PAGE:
Kicking The Dog (or how to say you’re sorry)

I watched a sermon online over the weekend that reminded me of a saying from my years in Biblical counseling.

Apologies don’t contain conditional language.

In the sermon, which I can’t find now, the pastor mentioned four types of apologies from a source he’d studied. For the sake of explanation, and because I can’t find the sermon or his source, I will combine the first two into the term conditional apologies.

Conditional apologies contain words like “if” or “but” which defer the blame away from the person and place it back onto the recipient. In a way, it becomes the harmed person’s fault for being harmed.

Consider the parable (I am making this up) of two friends walking a dog on a busy sidewalk. Person A is holding the leash and Person B is walking while texting another friend to meet them.

Without noticing Person A and Dog A have stopped to avoid a bicyclist, Person B slams his leg into the dog and stumbles. Embarrassed and frustrated, Person B says:

“I’m sorry I kicked your dog BUT you shouldn’t have let him run under my feet.”


“I’m sorry IF I kicked your dog. I didn’t see her.”

See how silly adding a condition to an apology can be? In the first example, Person B turns the blame back on Person A fully by saying it is her fault for letting the dog trip him. In the second example, Person B deflects and doesn’t fully admit to kicking the dog.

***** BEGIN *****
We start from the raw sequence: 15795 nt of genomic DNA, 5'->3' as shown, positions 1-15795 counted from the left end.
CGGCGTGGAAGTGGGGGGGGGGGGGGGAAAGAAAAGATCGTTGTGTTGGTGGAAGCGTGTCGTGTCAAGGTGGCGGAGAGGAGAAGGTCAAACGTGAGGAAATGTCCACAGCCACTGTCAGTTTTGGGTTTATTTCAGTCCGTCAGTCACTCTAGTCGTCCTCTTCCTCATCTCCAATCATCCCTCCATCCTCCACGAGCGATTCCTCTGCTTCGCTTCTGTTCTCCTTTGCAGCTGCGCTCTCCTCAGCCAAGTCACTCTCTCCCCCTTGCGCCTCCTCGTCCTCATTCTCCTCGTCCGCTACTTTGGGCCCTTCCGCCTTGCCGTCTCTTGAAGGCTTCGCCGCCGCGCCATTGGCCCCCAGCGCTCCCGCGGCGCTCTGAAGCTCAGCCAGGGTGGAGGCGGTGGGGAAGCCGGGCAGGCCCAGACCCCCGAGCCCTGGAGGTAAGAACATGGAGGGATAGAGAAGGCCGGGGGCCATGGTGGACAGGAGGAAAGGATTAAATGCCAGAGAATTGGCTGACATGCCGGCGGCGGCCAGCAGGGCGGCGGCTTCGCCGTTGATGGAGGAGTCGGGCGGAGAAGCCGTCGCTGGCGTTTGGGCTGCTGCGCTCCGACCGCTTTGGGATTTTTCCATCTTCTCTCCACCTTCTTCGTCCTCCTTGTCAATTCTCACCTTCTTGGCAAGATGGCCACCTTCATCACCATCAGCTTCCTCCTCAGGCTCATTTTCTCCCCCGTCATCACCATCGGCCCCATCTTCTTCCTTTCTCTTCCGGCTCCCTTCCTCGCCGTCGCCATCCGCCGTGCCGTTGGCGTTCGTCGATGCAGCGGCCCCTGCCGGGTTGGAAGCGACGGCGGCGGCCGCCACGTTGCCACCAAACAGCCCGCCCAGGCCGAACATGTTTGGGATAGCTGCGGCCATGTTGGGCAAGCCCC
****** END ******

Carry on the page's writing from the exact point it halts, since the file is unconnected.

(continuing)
In real life, Person B would never harm the dog but is embarrassed and is bad at apologies.

A better scenario would be to not trip over the dog. However, once that happens consider these options:

“I’m sorry.”

See that? There are no conditions, explanations, or deflections. Another option would be the additional apology. This apology is not always necessary but can be nice.

“I’m sorry. I wasn’t paying attention.”

“I’m sorry, I didn’t mean to do that.”

“I’m sorry, I’ll be more careful.”

“I’m sorry, I love you.”

Those are all good. You might also pet the dog and say “I’m sorry, here’s a treat. Thank you for not biting me.”

I’ve mentioned the Lord’s Prayer before. Immediately following the prayer, Mathew 6:14-15 says your sins will not be forgiven if you do not forgive others. Luke 6:37 carries a similar message when it says “Forgive, and you will be forgiven.”

In scripture, forgiveness is an imperative. So, regardless of whether the person offers a conditional apology, a normal apology or an additional apology, you should readily forgive them.

Your own forgiveness may depend on it!

Photo 147233083 © Igor Mojzes |







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